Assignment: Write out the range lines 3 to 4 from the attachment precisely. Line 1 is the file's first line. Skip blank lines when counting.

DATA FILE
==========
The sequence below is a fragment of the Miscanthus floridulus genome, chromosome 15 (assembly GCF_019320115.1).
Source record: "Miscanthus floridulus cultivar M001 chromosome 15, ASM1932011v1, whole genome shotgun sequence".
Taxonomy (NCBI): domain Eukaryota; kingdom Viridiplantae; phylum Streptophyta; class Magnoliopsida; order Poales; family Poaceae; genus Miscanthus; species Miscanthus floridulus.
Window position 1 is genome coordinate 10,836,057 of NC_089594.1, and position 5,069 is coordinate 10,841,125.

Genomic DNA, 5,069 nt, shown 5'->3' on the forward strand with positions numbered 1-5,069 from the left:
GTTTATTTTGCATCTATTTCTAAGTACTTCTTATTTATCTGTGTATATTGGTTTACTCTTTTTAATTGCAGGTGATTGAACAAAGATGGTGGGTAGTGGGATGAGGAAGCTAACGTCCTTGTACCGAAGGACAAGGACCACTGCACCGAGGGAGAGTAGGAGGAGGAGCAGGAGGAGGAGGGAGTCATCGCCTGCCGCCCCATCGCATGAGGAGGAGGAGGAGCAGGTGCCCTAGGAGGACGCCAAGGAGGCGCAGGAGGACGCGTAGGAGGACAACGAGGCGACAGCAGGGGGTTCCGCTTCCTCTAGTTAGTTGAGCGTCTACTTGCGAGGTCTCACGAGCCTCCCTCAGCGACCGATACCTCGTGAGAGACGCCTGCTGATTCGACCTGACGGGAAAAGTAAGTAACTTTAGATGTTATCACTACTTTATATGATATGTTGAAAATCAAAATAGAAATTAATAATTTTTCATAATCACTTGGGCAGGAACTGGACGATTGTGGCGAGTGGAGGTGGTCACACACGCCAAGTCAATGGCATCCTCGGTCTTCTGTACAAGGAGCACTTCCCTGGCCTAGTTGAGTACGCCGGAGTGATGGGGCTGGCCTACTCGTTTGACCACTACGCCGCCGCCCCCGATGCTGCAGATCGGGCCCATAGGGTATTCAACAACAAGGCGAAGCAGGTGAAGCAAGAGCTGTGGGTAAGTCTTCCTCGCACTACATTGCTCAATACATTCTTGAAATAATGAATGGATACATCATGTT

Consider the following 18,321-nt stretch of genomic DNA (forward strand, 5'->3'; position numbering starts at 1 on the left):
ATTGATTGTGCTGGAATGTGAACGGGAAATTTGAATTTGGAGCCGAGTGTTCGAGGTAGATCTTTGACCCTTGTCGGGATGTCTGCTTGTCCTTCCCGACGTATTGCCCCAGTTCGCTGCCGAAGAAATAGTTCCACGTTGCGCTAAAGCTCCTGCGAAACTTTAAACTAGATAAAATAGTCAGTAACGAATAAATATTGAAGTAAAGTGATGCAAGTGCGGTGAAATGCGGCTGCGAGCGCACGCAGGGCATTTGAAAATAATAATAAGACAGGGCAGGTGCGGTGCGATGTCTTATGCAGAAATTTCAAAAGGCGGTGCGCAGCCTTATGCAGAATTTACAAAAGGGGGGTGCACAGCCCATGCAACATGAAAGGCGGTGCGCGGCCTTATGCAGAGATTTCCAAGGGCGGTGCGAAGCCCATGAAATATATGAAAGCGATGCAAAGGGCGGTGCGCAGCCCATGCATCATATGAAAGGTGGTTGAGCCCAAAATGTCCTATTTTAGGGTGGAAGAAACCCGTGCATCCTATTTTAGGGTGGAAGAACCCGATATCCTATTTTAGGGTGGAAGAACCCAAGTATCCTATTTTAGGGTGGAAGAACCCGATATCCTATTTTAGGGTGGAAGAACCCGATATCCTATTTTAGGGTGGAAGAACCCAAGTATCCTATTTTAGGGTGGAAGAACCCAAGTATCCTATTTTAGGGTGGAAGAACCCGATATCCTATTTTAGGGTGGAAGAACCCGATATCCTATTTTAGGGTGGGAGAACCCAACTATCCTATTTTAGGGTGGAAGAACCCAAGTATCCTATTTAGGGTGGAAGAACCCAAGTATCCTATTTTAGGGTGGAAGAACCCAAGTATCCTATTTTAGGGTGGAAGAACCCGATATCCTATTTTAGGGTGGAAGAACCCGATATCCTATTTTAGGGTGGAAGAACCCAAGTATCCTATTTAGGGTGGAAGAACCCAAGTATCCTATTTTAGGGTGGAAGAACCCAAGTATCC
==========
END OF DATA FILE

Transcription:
Taxonomy (NCBI): domain Eukaryota; kingdom Viridiplantae; phylum Streptophyta; class Magnoliopsida; order Poales; family Poaceae; genus Miscanthus; species Miscanthus floridulus.
Window position 1 is genome coordinate 10,836,057 of NC_089594.1, and position 5,069 is coordinate 10,841,125.